Forman himself is quite clear about the message he likes to convey in Goya's Ghosts. For him, the movie is "a comment on despotism and power, and the blind fanaticism that devours not only its victims, but also its own executors."17 Indeed, all major characters are in some way or another the victim of the totalitarian regime of the Church in Spain. This parallels his own experiences with Nazism and Communism. Forman therewith suggests that the Roman Catholic Church of that time was yet another totalitarian regime.

Javier Bardem as Lorenzo in "Goya's Ghosts" (2006)"There Was No Help" (1797-1799) by Francisco Goya
We can see similarities between the portrayal of Lorenzo’s auto-da-fé in the movie and the one depicted on Goya’s Los Caprichos etch no. 24: There Was No Help.

Most striking is Lorenzo, who is stewed in his own juices by switching allegiance throughout the movie, but always taking the extreme stance. As a priest, he is a zealous fanatic who rationally pushes for the most cruel methods of torture for heretics, therewith personifying the Black Legend. As a revolutionary afrancesado he becomes what he has always loathed. There is another twist of fate when Lorenzo is condemned as a heretic himself by the reinstalled Spanish Inquisition. The main message of Lorenzo, then, is that "we come to see that evil comes dressed up in different guises."18 The consequences of Lorenzo's actions are irreversible for Inés, who loses her sanity at the hands of this corrupt and merciless heretic-hunter.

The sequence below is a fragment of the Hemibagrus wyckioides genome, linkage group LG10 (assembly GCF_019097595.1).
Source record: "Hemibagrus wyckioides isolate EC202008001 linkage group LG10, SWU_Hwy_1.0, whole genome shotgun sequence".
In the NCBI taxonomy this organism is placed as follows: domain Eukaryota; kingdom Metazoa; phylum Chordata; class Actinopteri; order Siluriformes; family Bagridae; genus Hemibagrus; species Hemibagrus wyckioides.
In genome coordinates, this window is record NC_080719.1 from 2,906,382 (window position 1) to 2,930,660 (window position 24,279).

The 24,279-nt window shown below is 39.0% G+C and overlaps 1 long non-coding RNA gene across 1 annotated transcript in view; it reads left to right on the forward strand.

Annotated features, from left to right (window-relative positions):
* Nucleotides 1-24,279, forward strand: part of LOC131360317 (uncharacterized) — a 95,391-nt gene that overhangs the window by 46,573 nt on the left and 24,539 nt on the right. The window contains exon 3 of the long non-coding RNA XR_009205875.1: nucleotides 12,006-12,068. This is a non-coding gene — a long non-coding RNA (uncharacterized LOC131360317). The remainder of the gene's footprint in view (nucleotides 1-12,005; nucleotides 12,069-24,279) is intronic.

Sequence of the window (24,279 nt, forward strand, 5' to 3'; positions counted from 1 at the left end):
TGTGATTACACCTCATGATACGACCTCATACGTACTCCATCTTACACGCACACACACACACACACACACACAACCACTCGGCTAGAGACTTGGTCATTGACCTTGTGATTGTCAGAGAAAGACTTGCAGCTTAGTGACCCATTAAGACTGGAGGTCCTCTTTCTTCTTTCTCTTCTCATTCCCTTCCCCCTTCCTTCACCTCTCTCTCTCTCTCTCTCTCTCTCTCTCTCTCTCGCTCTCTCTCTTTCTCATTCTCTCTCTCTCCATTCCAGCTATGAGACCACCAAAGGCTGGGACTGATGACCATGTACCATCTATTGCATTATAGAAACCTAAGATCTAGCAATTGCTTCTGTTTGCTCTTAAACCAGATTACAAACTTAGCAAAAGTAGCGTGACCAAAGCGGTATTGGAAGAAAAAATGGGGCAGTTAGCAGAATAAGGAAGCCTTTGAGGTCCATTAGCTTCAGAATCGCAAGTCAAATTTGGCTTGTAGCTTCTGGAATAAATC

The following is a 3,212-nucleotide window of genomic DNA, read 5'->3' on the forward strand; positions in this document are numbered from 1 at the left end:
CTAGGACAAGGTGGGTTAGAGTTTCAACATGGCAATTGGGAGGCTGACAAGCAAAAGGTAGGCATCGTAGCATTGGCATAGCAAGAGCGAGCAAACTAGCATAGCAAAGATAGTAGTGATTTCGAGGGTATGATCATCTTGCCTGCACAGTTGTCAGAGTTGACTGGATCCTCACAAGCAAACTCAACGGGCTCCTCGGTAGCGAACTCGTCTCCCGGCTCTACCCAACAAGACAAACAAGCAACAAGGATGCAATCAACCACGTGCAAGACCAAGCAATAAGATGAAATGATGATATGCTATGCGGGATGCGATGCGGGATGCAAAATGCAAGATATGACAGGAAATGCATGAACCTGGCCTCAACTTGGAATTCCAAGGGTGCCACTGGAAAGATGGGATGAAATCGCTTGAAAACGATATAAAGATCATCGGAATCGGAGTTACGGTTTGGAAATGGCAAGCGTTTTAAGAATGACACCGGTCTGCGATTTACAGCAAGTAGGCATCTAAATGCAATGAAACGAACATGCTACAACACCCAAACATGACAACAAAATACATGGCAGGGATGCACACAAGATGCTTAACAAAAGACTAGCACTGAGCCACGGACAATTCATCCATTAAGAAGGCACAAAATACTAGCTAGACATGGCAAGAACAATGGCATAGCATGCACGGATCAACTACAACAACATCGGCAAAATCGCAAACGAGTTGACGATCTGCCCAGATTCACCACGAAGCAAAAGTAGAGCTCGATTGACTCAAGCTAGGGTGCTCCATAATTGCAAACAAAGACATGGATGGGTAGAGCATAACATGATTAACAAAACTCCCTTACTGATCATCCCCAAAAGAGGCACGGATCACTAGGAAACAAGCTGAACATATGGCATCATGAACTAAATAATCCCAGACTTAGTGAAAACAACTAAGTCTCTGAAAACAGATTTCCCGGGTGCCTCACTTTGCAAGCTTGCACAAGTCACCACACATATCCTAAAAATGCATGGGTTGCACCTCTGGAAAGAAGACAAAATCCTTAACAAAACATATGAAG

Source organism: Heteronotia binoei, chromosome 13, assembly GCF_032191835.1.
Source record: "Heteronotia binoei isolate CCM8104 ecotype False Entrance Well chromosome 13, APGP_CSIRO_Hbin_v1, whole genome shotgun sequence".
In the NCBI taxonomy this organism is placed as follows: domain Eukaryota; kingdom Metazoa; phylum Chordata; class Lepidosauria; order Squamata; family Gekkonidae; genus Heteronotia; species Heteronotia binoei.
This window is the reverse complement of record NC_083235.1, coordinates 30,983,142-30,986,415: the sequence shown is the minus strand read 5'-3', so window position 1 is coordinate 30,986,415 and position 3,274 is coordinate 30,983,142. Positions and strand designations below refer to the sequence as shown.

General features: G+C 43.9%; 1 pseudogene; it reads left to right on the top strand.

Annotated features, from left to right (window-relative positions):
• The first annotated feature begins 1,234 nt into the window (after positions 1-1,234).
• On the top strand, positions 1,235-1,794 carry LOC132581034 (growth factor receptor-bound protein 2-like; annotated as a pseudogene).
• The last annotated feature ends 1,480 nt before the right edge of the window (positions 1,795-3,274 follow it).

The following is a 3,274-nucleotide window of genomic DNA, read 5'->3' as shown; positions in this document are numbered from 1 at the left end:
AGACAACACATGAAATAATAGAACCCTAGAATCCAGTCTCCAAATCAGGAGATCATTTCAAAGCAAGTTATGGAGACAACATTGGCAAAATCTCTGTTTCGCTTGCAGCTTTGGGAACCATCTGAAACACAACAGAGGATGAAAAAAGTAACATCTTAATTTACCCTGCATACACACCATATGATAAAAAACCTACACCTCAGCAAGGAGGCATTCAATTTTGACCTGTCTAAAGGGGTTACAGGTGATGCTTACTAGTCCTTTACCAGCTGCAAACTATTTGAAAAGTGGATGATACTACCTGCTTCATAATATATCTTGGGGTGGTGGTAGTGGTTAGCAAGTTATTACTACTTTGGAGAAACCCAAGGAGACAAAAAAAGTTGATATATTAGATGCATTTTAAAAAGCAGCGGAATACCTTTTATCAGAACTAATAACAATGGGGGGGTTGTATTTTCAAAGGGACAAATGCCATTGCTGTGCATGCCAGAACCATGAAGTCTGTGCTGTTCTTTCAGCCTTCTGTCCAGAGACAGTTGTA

Even though the movie shows Goya as a perfectly sensible person slowly becoming deaf, the real Goya had developed a disturbing fascination for all things dark, morbid and bizarre after an illness that almost killed him in 1792, and left him not only deaf, but also paralyzed and partially blind. His odd interests are evident "Saturn Devouring His Son" (1819-1823) by Francisco Goyain the famous Black Paintings, such as Saturn Devouring His Son and Witches’ Sabbath.19 Also, the real Goya was summoned before the Inquisition, but for something that is not shown in Goya's Ghosts. The Church considered his paintings Clothed Maja and Naked Maja obscene.20 This again confirms that the plot around Goya in the movie is fiction for the most part, and the message seems to justify adjusting historical reality for Forman. It is a message of tragedy, because the only action Goya can take in a world of totalitarian madness is to observe and draw what he sees.21 Even in the very last scene, when Goya can only look at how the crazy Inés lovingly holds her 'baby' and Lorenzo's corpse.


There are two layers of portrayal of the Spanish Inquisition in Goya's Ghosts that contribute to the already negative image of the Spanish inquisitors that we know as the Black Legend. The first one is the actual artistic impression of Goya in his Los Caprichos, which is an exaggeration of reality due to the satirical nature of the etches. The other layer is Forman's construction of the historical Inquisition in the movie based on his personal experiences with totalitarian regimes.

The active evildoer and protagonist—other than the title might suggest—is Lorenzo. He switches sides from being a zealous inquisitor to a radical partisan. The irony is that in his quest for ultimate truth and the elimination of all evil, Lorenzo digs his own grave due to his relentless fanatism fuelled by a totalitarian system. Inés is the passive victim who is driven mad by the sadistic wrongdoings of Lorenzo. The motive of the mad(wo)man actually is a returning theme in Goya's art. The painter is the passive observer of the horrors of the Inquisition as he is only able to translate his experiences to works of art—just like Forman.